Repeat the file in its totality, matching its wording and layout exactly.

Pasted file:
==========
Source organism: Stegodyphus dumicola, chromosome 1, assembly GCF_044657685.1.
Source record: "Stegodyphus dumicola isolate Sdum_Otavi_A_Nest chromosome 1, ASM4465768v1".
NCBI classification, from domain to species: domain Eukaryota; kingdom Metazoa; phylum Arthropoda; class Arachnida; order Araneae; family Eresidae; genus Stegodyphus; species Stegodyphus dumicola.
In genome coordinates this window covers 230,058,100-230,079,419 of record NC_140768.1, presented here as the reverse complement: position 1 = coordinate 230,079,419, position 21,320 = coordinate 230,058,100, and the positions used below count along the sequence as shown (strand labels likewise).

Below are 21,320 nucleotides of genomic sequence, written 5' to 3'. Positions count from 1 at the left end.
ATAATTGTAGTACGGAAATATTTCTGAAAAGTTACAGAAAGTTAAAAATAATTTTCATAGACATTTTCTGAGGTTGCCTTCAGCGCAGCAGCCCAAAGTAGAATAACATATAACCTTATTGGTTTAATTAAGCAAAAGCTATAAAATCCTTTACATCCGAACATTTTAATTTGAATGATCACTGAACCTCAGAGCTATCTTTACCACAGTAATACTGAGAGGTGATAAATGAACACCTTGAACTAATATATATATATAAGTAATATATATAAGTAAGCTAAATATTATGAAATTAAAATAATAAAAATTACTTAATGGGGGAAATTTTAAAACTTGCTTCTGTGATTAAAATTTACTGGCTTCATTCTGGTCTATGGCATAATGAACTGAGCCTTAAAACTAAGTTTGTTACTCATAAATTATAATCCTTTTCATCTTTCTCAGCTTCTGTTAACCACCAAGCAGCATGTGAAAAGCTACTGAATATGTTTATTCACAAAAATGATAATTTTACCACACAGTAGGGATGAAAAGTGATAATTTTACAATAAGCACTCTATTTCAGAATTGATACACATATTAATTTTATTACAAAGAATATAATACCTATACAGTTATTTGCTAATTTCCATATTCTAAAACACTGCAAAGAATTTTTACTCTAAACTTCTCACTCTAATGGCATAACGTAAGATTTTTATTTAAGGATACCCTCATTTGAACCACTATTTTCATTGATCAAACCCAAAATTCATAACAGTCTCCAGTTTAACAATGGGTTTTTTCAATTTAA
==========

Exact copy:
Source organism: Stegodyphus dumicola, chromosome 1, assembly GCF_044657685.1.
Source record: "Stegodyphus dumicola isolate Sdum_Otavi_A_Nest chromosome 1, ASM4465768v1".
NCBI classification, from domain to species: domain Eukaryota; kingdom Metazoa; phylum Arthropoda; class Arachnida; order Araneae; family Eresidae; genus Stegodyphus; species Stegodyphus dumicola.
In genome coordinates this window covers 230,058,100-230,079,419 of record NC_140768.1, presented here as the reverse complement: position 1 = coordinate 230,079,419, position 21,320 = coordinate 230,058,100, and the positions used below count along the sequence as shown (strand labels likewise).

Below are 21,320 nucleotides of genomic sequence, written 5' to 3'. Positions count from 1 at the left end.
ATAATTGTAGTACGGAAATATTTCTGAAAAGTTACAGAAAGTTAAAAATAATTTTCATAGACATTTTCTGAGGTTGCCTTCAGCGCAGCAGCCCAAAGTAGAATAACATATAACCTTATTGGTTTAATTAAGCAAAAGCTATAAAATCCTTTACATCCGAACATTTTAATTTGAATGATCACTGAACCTCAGAGCTATCTTTACCACAGTAATACTGAGAGGTGATAAATGAACACCTTGAACTAATATATATATATAAGTAATATATATAAGTAAGCTAAATATTATGAAATTAAAATAATAAAAATTACTTAATGGGGGAAATTTTAAAACTTGCTTCTGTGATTAAAATTTACTGGCTTCATTCTGGTCTATGGCATAATGAACTGAGCCTTAAAACTAAGTTTGTTACTCATAAATTATAATCCTTTTCATCTTTCTCAGCTTCTGTTAACCACCAAGCAGCATGTGAAAAGCTACTGAATATGTTTATTCACAAAAATGATAATTTTACCACACAGTAGGGATGAAAAGTGATAATTTTACAATAAGCACTCTATTTCAGAATTGATACACATATTAATTTTATTACAAAGAATATAATACCTATACAGTTATTTGCTAATTTCCATATTCTAAAACACTGCAAAGAATTTTTACTCTAAACTTCTCACTCTAATGGCATAACGTAAGATTTTTATTTAAGGATACCCTCATTTGAACCACTATTTTCATTGATCAAACCCAAAATTCATAACAGTCTCCAGTTTAACAATGGGTTTTTTCAATTTAA